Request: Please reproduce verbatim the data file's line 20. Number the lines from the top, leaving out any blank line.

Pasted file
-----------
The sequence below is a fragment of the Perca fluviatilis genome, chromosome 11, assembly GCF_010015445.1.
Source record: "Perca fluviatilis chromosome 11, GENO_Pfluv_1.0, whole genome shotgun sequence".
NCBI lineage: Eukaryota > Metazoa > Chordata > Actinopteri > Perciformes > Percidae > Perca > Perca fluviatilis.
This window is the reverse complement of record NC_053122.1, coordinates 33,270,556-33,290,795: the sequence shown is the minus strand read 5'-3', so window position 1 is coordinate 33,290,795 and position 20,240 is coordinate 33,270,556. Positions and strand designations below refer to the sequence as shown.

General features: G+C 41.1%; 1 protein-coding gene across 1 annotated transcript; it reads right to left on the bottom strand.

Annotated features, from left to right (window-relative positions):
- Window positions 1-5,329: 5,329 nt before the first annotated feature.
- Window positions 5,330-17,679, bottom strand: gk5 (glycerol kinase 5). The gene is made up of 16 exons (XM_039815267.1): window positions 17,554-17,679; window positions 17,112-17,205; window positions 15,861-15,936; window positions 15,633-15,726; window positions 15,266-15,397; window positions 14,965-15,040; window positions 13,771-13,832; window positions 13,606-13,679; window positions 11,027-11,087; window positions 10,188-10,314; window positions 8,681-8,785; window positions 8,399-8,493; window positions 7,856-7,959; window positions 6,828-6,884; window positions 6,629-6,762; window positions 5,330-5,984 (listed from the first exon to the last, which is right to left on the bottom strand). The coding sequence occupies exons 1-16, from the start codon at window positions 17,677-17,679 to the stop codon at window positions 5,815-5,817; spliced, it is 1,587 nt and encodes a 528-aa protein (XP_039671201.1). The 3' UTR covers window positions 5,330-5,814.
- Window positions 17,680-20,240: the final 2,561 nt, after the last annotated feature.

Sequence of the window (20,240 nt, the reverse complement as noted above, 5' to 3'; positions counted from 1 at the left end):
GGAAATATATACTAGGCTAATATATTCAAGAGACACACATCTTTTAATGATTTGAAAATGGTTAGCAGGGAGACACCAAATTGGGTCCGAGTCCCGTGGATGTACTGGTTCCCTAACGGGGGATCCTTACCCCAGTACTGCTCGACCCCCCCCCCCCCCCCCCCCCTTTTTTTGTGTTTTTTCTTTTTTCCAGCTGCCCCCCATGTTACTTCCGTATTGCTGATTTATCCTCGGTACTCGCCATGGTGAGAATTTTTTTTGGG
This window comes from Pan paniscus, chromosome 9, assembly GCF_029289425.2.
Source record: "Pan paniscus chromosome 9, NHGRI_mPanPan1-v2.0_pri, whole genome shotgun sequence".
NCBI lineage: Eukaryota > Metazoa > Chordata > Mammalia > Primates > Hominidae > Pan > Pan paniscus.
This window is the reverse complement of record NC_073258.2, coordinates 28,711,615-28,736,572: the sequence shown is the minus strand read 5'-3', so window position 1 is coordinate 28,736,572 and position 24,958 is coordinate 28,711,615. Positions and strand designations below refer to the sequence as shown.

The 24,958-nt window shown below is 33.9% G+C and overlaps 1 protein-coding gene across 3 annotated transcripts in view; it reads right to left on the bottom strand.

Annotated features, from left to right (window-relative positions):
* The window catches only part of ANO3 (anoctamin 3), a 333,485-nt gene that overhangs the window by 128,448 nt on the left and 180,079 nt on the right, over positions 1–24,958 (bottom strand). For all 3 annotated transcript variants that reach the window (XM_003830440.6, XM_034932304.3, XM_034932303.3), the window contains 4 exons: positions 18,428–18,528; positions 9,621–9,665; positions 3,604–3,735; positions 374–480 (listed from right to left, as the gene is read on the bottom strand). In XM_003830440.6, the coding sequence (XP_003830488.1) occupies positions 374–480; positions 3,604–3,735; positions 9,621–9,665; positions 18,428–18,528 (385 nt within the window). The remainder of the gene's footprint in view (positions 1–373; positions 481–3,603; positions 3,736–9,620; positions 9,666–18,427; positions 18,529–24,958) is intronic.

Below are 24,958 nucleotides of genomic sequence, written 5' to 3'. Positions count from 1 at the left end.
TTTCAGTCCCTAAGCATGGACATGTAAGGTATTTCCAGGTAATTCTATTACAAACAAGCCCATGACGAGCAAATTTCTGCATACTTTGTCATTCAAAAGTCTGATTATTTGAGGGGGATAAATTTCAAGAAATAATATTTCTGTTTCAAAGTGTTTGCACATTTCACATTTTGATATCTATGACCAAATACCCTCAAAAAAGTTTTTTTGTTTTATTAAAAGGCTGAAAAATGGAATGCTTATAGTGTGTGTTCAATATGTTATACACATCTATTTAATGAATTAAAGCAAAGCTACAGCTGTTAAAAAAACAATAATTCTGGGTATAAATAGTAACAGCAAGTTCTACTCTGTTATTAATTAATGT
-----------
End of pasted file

TTTCAGTCCCTAAGCATGGACATGTAAGGTATTTCCAGGTAATTCTATTACAAACAAGCCCATGACGAGCAAATTTCTGCATACTTTGTCATTCAAAAGTCTGATTATTTGAGGGGGATAAATTTCAAGAAATAATATTTCTGTTTCAAAGTGTTTGCACATTTCACATTTTGATATCTATGACCAAATACCCTCAAAAAAGTTTTTTTGTTTTATTAAAAGGCTGAAAAATGGAATGCTTATAGTGTGTGTTCAATATGTTATACACATCTATTTAATGAATTAAAGCAAAGCTACAGCTGTTAAAAAAACAATAATTCTGGGTATAAATAGTAACAGCAAGTTCTACTCTGTTATTAATTAATGT